“The phrase would probably be misunderstood; but I should begin my sermon by telling people not to enjoy themselves. I should tell them to enjoy dances and theatres and joy-rides and champagne and oysters; to enjoy jazz and cocktails and night-clubs if they can enjoy nothing better; to enjoy bigamy and burglary and any crime in the calendar, in preference to this other alternative; but never to learn to enjoy themselves. Human beings are happy so long as they retain the receptive power and the power of reaction in surprise and gratitude to something outside. So long as they have this they have as the greatest minds have always declared, a something that is present in childhood and which can still preserve and invigorate manhood. The moment the self within is consciously felt as something superior to any of the gifts that can be brought to it, or any of the adventures that it may enjoy, there has appeared a sort of self-devouring fastidiousness and a disenchantment in advance, which fulfils all the Tartarean emblems of thirst and of despair.” (G. K. Chesterton, “If I Had Only One Sermon to Preach,” in The Common Man)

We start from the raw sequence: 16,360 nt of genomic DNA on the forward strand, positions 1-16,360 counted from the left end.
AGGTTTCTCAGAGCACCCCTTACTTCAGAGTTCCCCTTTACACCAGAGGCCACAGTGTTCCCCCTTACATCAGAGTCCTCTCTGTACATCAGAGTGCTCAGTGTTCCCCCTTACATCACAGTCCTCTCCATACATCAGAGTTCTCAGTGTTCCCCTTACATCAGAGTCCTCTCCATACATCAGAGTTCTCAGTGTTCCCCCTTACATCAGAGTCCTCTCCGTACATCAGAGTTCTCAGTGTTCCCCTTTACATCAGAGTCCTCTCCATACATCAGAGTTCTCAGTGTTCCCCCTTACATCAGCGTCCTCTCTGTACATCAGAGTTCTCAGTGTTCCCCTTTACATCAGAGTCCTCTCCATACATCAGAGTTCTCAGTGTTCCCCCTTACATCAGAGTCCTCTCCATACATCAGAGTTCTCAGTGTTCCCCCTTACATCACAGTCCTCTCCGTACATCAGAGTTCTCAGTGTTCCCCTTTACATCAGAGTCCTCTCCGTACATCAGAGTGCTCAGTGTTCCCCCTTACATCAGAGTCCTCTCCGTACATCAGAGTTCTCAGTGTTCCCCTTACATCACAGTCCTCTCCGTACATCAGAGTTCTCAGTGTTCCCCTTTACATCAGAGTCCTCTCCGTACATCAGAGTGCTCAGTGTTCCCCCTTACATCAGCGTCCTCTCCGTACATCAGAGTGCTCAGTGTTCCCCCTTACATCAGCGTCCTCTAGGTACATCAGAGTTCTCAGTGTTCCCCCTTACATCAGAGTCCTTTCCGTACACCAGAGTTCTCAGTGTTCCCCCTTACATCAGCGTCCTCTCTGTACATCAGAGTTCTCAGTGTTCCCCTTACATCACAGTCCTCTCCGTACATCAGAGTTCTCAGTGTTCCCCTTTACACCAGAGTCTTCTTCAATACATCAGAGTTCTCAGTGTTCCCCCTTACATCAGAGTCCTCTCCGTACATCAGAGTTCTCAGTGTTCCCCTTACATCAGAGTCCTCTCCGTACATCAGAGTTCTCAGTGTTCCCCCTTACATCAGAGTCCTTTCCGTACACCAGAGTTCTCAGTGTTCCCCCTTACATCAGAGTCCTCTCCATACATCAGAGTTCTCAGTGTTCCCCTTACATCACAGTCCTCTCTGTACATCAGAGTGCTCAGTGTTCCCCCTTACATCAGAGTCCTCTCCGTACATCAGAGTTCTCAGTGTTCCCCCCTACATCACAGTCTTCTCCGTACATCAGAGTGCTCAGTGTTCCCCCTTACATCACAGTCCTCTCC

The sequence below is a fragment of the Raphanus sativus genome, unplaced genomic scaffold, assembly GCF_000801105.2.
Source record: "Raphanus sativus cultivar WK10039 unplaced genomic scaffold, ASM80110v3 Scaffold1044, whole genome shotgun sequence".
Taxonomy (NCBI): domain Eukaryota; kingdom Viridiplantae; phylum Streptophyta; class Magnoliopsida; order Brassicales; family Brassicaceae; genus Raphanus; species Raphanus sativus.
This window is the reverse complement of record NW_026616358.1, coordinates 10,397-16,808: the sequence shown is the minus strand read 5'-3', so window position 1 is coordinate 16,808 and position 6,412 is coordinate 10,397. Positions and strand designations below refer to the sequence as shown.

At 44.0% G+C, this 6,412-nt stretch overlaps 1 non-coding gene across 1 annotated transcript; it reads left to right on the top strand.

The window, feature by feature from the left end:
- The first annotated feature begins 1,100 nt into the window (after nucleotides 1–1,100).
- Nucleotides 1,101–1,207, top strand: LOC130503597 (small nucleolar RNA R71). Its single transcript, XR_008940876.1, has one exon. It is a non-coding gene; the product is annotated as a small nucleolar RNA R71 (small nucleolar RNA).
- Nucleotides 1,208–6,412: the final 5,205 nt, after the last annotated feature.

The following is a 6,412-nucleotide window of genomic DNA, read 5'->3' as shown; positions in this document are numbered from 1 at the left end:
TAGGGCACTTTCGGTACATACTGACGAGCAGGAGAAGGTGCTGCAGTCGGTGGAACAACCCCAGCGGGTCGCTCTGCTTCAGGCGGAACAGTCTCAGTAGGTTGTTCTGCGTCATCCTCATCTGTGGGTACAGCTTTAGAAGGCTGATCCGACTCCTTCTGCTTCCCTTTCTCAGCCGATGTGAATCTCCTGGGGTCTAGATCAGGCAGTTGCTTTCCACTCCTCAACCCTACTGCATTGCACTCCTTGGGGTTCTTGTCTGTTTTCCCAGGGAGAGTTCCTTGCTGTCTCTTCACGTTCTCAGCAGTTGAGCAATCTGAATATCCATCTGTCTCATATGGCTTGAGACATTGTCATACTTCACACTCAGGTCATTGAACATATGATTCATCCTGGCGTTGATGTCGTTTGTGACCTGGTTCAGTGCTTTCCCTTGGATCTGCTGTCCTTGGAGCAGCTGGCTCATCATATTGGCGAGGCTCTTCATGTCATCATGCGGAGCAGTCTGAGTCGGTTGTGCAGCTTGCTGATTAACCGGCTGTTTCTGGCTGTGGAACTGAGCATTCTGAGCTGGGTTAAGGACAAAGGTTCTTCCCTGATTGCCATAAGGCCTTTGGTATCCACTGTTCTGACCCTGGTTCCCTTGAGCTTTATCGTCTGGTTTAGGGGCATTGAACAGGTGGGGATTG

Archive for February 2012
“The way to love anything is to realize how very much otherwise it might have been.” (G. K. Chesterton, “The Advantage of Having One Leg”)